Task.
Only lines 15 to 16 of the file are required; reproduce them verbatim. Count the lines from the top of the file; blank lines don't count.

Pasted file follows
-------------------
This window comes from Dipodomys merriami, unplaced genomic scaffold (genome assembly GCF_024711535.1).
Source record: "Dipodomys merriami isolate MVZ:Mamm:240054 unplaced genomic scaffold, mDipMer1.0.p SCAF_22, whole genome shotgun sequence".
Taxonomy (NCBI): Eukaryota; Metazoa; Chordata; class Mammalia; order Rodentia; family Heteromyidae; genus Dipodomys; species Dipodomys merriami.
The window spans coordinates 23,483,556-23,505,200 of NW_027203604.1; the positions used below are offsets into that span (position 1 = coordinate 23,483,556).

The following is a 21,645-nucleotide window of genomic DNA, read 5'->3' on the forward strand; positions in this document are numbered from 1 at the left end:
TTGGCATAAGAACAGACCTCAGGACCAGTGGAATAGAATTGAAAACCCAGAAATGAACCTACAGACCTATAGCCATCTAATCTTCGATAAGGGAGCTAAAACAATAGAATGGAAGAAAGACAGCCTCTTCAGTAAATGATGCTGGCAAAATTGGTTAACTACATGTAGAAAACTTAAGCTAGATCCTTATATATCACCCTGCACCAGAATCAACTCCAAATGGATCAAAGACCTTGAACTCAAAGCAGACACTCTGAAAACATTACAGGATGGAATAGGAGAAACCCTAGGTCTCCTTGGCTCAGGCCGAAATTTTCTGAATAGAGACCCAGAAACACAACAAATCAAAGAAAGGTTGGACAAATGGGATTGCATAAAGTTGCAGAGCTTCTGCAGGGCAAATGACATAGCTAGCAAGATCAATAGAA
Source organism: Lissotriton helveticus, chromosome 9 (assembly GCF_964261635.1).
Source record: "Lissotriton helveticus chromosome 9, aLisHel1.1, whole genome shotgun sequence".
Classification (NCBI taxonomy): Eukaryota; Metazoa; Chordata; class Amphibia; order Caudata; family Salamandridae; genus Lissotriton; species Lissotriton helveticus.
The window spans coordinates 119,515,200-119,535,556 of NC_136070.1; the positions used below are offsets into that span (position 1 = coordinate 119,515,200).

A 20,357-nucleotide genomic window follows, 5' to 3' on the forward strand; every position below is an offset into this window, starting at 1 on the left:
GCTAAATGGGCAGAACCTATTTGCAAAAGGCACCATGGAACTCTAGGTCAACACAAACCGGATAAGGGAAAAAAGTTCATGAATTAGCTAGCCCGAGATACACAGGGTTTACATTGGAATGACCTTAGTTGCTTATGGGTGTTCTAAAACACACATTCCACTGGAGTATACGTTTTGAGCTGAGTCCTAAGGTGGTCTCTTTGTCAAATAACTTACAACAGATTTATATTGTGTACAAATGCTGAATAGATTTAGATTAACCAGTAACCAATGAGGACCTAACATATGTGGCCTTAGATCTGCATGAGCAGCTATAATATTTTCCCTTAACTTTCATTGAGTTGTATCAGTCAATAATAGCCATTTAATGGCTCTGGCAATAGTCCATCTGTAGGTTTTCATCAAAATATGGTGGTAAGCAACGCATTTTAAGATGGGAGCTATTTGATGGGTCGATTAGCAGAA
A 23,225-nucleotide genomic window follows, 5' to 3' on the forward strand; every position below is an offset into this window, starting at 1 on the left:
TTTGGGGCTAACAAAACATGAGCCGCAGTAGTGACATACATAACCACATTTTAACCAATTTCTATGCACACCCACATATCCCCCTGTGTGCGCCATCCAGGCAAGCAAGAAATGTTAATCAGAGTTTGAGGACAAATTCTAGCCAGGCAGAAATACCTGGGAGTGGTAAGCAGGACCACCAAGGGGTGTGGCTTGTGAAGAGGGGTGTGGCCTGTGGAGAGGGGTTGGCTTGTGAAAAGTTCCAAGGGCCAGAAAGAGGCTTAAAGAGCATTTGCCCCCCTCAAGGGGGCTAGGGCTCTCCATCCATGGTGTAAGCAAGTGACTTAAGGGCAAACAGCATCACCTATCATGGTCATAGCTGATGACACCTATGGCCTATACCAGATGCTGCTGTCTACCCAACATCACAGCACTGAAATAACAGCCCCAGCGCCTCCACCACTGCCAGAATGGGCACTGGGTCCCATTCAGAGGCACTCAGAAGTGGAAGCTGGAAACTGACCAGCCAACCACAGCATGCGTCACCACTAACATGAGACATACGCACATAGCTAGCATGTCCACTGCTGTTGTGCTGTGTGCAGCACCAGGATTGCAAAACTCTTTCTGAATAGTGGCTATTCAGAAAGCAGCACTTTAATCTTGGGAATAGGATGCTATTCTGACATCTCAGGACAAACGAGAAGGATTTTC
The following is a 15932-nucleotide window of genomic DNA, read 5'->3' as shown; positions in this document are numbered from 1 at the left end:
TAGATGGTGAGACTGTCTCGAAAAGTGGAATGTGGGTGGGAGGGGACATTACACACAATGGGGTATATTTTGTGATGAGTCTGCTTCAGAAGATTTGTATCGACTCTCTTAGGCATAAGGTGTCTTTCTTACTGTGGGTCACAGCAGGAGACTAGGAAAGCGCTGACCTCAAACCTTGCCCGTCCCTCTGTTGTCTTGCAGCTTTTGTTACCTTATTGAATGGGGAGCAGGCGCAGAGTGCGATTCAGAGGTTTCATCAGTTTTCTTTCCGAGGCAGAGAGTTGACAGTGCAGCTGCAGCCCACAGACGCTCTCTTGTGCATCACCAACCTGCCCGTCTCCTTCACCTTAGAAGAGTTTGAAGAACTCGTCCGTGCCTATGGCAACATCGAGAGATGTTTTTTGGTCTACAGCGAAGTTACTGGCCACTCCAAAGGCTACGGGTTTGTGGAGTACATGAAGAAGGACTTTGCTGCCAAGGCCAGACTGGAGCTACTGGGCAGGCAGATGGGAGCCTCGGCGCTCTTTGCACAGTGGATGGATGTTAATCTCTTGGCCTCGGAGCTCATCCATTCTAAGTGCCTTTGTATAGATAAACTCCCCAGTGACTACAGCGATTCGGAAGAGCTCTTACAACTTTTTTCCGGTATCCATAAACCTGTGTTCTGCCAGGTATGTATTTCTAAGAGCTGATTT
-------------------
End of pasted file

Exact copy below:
The following is a 15932-nucleotide window of genomic DNA, read 5'->3' as shown; positions in this document are numbered from 1 at the left end:
TAGATGGTGAGACTGTCTCGAAAAGTGGAATGTGGGTGGGAGGGGACATTACACACAATGGGGTATATTTTGTGATGAGTCTGCTTCAGAAGATTTGTATCGACTCTCTTAGGCATAAGGTGTCTTTCTTACTGTGGGTCACAGCAGGAGACTAGGAAAGCGCTGACCTCAAACCTTGCCCGTCCCTCTGTTGTCTTGCAGCTTTTGTTACCTTATTGAATGGGGAGCAGGCGCAGAGTGCGATTCAGAGGTTTCATCAGTTTTCTTTCCGAGGCAGAGAGTTGACAGTGCAGCTGCAGCCCACAGACGCTCTCTTGTGCATCACCAACCTGCCCGTCTCCTTCACCTTAGAAGAGTTTGAAGAACTCGTCCGTGCCTATGGCAACATCGAGAGATGTTTTTTGGTCTACAGCGAAGTTACTGGCCACTCCAAAGGCTACGGGTTTGTGGAGTACATGAAGAAGGACTTTGCTGCCAAGGCCAGACTGGAGCTACTGGGCAGGCAGATGGGAGCCTCGGCGCTCTTTGCACAGTGGATGGATGTTAATCTCTTGGCCTCGGAGCTCATCCATTCTAAGTGCCTTTGTATAGATAAACTCCCCAGTGACTACAGCGATTCGGAAGAGCTCTTACAACTTTTTTCCGGTATCCATAAACCTGTGTTCTGCCAGGTATGTATTTCTAAGAGCTGATTT